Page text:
What Makes A Weed A Weed
Ralph Waldo Emerson described a weed as a plant whose virtue has not yet been discovered. And when you’re hoeing or pulling weeds, it definitely can be a challenge to find anything virtuous about them. Those that are the peskiest and most hated thrive in places you don’t want them to be, whether in your garden or lawn, in a field or on wild land or roadsides.
Weeds tend to share some common attributes that contribute to their bad name — helping them survive under conditions where other plants would fail. Here are just a few of the characteristics that make a weed a weed:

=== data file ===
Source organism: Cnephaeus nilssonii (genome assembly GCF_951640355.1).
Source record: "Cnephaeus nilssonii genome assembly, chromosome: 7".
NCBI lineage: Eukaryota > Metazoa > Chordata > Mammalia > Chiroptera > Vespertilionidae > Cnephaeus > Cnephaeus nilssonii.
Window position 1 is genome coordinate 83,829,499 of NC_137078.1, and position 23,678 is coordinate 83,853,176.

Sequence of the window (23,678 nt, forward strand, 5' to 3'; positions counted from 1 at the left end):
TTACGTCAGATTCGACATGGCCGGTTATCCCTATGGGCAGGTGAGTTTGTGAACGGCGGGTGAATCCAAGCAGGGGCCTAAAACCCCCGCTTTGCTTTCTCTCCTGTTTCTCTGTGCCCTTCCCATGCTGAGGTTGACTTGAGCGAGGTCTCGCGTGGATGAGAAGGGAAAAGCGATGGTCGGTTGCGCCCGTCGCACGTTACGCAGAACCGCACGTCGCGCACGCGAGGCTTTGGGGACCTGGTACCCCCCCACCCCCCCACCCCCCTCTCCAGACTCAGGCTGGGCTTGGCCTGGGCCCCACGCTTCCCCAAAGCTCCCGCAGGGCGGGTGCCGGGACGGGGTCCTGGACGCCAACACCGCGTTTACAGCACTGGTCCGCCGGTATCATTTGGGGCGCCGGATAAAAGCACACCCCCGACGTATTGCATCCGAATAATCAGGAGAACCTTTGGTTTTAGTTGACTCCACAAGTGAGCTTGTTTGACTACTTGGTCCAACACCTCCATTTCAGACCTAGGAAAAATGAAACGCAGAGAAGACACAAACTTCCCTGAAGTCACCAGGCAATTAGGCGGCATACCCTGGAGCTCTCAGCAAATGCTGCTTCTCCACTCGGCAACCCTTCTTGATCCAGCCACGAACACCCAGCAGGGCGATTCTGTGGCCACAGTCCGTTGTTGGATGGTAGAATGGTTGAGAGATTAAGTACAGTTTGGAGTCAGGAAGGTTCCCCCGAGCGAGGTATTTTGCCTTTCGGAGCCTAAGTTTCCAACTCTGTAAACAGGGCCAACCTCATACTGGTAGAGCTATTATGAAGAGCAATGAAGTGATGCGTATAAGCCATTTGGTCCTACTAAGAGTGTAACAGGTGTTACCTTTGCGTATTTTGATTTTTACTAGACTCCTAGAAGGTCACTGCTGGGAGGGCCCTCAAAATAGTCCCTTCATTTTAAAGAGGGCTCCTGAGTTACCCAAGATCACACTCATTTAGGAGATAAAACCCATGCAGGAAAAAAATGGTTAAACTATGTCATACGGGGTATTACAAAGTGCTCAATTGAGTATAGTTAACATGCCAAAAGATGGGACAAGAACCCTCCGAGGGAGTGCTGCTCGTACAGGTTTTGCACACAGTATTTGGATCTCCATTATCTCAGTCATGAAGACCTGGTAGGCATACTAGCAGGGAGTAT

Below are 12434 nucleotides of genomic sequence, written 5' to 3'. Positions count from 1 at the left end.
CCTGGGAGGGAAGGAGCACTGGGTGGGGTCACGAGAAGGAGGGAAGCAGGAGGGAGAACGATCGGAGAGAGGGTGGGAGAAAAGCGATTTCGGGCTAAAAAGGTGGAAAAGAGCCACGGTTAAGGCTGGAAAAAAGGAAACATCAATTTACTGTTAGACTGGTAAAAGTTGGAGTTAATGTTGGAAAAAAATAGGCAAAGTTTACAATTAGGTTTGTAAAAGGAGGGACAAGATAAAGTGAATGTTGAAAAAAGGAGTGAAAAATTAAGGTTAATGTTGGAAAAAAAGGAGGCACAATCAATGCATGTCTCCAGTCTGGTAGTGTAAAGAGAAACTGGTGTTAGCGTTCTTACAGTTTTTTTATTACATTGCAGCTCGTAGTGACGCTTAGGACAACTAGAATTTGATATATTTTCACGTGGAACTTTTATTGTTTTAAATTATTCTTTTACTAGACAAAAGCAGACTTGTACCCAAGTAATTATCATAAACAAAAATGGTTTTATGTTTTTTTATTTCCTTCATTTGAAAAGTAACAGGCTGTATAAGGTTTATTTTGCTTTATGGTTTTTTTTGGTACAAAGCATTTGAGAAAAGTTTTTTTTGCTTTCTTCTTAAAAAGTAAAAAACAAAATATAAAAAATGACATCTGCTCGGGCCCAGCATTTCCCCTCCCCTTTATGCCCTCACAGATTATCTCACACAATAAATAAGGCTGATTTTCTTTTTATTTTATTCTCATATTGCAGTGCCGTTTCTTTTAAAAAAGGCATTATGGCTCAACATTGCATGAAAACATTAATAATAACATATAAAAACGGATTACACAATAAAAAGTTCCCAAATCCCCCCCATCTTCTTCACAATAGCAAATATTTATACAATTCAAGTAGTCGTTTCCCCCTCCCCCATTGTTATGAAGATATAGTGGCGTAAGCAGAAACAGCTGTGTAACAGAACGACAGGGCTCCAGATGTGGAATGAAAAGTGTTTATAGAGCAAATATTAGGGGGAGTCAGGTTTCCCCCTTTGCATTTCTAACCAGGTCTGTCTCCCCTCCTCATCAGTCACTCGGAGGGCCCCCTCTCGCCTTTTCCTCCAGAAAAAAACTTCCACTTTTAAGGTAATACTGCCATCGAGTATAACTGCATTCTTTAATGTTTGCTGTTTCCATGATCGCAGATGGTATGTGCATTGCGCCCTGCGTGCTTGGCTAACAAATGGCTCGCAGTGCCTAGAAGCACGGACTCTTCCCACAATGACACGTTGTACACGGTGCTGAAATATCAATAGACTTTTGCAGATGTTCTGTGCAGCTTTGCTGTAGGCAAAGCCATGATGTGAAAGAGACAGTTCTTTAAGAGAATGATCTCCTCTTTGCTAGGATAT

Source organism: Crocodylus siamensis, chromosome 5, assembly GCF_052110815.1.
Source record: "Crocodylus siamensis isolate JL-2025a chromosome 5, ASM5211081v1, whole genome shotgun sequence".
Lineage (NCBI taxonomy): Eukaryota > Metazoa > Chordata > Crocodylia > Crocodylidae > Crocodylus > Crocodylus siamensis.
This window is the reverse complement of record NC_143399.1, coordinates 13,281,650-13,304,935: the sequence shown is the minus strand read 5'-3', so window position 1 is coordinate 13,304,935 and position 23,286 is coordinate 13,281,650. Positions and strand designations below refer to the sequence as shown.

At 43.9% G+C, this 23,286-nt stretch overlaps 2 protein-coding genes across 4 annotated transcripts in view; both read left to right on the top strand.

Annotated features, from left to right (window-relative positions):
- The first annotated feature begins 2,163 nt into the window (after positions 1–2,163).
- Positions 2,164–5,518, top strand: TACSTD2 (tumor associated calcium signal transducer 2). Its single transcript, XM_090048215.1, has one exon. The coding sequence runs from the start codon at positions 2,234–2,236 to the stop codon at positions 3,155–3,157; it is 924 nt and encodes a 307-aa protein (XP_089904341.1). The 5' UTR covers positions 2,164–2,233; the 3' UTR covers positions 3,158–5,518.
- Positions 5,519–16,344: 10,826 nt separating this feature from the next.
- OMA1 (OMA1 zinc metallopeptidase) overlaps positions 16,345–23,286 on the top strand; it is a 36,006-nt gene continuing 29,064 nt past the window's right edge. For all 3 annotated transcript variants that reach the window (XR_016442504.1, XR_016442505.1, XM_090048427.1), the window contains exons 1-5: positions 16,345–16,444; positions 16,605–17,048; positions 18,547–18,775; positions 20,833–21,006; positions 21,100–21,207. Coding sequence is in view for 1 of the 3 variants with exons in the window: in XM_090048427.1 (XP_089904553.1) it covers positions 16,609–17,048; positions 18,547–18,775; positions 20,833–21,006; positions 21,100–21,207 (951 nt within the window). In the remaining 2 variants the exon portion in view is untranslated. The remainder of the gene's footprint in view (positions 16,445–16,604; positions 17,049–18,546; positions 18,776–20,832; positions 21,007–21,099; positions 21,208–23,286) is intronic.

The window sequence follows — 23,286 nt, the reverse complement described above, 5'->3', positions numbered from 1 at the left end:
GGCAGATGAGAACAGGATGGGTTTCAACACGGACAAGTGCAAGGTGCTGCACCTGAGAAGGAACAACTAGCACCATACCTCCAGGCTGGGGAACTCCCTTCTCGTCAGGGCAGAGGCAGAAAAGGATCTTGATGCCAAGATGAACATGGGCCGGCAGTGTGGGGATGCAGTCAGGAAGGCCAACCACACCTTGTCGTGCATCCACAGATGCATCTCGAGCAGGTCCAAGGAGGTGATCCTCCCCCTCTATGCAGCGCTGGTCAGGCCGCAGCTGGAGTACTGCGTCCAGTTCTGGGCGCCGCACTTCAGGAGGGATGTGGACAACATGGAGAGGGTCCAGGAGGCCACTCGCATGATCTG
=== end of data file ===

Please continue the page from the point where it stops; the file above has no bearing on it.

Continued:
- They tend to produce lots of seed — sometimes tens of thousands of seeds per plant.
- Their seed can sometimes survive for a very long time in the soil, going dormant but then sprouting just as soon as conditions are right. Simply disturbing the soil is often enough to trigger new growth.
- They are able to establish themselves quickly. Sometimes they seem to crop up in the blink of the eye.
- They often have mechanisms that enable them to spread easily, such as the ability to reproduce vegetatively without seeds.
- They can grow in inhospitable locales where more desirable plants typically wouldn’t survive.